Rainwater is essentially free and can be captured to meet many building needs. In fact, NYC properties are required to limit their release of rainwater to the sewage system, with the goal of preventing spillage.
The DEP has also deployed a water quality monitoring system that includes more than 40 monitoring stations throughout NYC. If any water quality issue is detected, the system automatically sends a message to the DEP, allowing a fast response and protecting citizens from polluted water.
Smart Waste Management
The NYC sanitation department is the largest in the world, collecting more than 10,500 tons of trash per day. Picking up garbage from the thousands of trash cans and recycling bins can be quite a logistical challenge: garbage bins can overflow if they are left unattended, but picking up garbage too frequently is a waste of fuel and labor.
The BigBelly is a smart trash can that is being deployed throughout NYC, and it brings significant advantages compared with traditional garbage bins:
It is equipped with a wireless sensor that monitors trash level, allowing pick-up trips to be scheduled more efficiently.
The system includes a trash compactor that runs with solar power, allowing the garbage bin to hold five times more waste than a conventional one.
These smart waste management systems not only reduce the frequency of garbage collection, but they also allow it to be scheduled more effectively. The BigBelly improves trash collection efficiency by 50% to 80%, and also contributes to emissions control by reducing the time spent by garbage trucks on the road.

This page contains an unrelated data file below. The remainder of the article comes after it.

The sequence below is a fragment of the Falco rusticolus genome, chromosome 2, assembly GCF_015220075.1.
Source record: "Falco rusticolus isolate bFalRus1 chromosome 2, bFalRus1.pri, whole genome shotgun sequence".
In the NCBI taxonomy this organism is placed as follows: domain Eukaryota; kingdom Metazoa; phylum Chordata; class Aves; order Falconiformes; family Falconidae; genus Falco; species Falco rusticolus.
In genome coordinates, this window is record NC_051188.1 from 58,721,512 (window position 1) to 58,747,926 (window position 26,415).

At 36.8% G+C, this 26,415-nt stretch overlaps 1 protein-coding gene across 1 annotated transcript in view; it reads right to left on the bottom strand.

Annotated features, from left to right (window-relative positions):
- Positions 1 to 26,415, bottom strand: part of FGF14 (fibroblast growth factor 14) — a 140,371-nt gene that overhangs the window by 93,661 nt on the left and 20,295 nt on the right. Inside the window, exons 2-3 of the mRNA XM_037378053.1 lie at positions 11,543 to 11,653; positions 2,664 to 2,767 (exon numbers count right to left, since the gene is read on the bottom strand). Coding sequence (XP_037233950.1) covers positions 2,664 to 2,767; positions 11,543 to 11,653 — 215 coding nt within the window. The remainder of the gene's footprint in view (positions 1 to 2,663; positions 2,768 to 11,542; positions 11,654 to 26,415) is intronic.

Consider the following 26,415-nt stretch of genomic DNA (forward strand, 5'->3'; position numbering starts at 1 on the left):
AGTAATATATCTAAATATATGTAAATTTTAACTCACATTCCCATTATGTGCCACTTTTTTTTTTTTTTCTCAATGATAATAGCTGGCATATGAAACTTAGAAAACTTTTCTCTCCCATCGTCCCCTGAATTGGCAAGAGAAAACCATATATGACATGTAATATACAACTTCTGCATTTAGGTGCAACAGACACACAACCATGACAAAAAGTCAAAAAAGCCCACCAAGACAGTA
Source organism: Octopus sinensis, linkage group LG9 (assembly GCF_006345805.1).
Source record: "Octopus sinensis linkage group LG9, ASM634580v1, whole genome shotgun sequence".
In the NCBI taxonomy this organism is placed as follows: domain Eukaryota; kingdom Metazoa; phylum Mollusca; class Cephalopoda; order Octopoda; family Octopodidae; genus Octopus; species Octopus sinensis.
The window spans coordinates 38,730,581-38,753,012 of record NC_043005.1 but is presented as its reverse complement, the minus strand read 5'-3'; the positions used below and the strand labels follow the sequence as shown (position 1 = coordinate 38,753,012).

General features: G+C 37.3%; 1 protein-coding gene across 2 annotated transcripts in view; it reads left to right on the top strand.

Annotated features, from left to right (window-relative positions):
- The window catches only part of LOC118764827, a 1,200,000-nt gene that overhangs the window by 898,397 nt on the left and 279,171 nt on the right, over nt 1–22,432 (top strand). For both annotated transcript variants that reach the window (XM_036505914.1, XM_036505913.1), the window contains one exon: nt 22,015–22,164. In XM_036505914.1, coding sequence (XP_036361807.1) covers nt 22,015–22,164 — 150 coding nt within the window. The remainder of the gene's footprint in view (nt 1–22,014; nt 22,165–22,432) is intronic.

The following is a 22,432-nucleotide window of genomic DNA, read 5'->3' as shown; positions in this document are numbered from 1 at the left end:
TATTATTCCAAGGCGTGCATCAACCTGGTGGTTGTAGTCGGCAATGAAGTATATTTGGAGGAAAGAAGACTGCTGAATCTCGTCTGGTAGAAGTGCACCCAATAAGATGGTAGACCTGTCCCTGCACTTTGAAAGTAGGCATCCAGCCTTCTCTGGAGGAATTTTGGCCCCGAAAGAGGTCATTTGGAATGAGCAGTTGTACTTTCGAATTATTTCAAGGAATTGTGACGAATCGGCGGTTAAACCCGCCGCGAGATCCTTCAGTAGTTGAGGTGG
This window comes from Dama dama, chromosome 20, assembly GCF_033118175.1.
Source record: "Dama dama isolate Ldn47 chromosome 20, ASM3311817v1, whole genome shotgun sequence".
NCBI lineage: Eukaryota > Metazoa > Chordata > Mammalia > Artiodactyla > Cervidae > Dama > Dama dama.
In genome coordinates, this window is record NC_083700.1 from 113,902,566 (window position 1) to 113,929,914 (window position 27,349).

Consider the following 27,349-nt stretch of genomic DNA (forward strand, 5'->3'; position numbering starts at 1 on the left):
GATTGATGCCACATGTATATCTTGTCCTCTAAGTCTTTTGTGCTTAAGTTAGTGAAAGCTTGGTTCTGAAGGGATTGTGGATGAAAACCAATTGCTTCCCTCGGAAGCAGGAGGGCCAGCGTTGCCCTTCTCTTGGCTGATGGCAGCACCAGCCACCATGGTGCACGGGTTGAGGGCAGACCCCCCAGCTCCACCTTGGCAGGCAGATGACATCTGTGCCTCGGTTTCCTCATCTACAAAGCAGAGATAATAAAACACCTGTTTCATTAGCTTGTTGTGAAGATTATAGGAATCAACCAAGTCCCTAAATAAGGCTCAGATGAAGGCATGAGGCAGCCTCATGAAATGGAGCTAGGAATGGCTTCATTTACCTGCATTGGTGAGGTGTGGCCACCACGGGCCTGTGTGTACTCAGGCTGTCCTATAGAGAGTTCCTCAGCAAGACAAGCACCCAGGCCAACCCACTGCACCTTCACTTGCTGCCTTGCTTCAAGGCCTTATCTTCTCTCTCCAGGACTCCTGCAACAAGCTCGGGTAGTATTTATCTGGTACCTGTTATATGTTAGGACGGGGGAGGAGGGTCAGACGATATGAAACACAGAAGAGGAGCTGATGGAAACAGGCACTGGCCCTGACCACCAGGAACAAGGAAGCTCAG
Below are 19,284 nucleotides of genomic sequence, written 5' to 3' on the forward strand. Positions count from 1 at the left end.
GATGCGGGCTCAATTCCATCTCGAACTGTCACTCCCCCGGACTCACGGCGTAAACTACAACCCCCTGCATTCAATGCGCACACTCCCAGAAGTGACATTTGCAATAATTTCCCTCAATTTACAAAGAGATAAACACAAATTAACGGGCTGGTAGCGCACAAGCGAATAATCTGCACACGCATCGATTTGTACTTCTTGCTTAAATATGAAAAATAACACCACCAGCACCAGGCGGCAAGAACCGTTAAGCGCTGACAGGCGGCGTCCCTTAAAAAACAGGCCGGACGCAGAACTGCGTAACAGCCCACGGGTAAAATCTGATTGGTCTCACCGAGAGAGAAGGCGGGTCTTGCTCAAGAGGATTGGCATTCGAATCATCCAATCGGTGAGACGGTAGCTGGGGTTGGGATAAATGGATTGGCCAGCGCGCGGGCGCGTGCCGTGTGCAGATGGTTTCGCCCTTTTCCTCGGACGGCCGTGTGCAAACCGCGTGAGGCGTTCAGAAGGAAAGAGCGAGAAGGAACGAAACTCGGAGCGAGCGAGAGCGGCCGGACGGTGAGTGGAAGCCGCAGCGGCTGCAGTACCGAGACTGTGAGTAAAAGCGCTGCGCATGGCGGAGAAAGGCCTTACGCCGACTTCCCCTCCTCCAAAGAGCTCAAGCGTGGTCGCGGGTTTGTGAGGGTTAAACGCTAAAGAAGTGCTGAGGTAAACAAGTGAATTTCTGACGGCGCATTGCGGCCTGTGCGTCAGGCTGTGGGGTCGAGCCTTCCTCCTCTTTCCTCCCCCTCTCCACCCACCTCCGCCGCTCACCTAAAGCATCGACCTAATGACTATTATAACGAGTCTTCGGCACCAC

Air Quality Monitoring
The NYC Department of Health and Mental Hygiene has been conducting air quality surveys since 2008. Monitoring is accomplished with 75 temporary monitoring stations that are installed for a period of two weeks, and 8 permanent air monitors that report data at 15-minute intervals. Thanks to this program, it was possible to determine that low-cost heating oil, used in only 1% of NYC buildings, was causing more air pollution than all the vehicles in the city combined. Fuel oil #4 and #6 have been banned, and fuel oil #2 could be next.
To address the issue of air pollution, Con Edison has introduced attractive rebates for the conversion of heating systems from oil to natural gas. The maximum rebate amount changes depending on the type of property:
Small residential (1 to 4 dwellings): $2,000 conversion rebate and $1,000 equipment rebate, with a maximum value of $3,000.
Medium residential (5 to 75 dwellings): $300/apartment conversion rebate and $17,500 equipment rebate, with a maximum value of $40,000.
Large residential (>75 dwellings) and commercial: $10,000 conversion rebate and $15,000 equipment rebate, with a maximum value of $25,000.
Thanks to the air monitoring program, sulfur dioxide emissions have been reduced by more than 70% in New York City since 2008.
Monitoring is a common denominator among smart city systems, and this is because only a proactive system can be considered smart - solving issues before they materialize generally has a lower cost than fixing the consequences. Monitoring results can also be shared with energy and water consumers so that they can manage their consumption daily, instead of only getting a monthly bill. With engineering, cities can not only conserve energy, but also improve air and water quality while minimizing water use.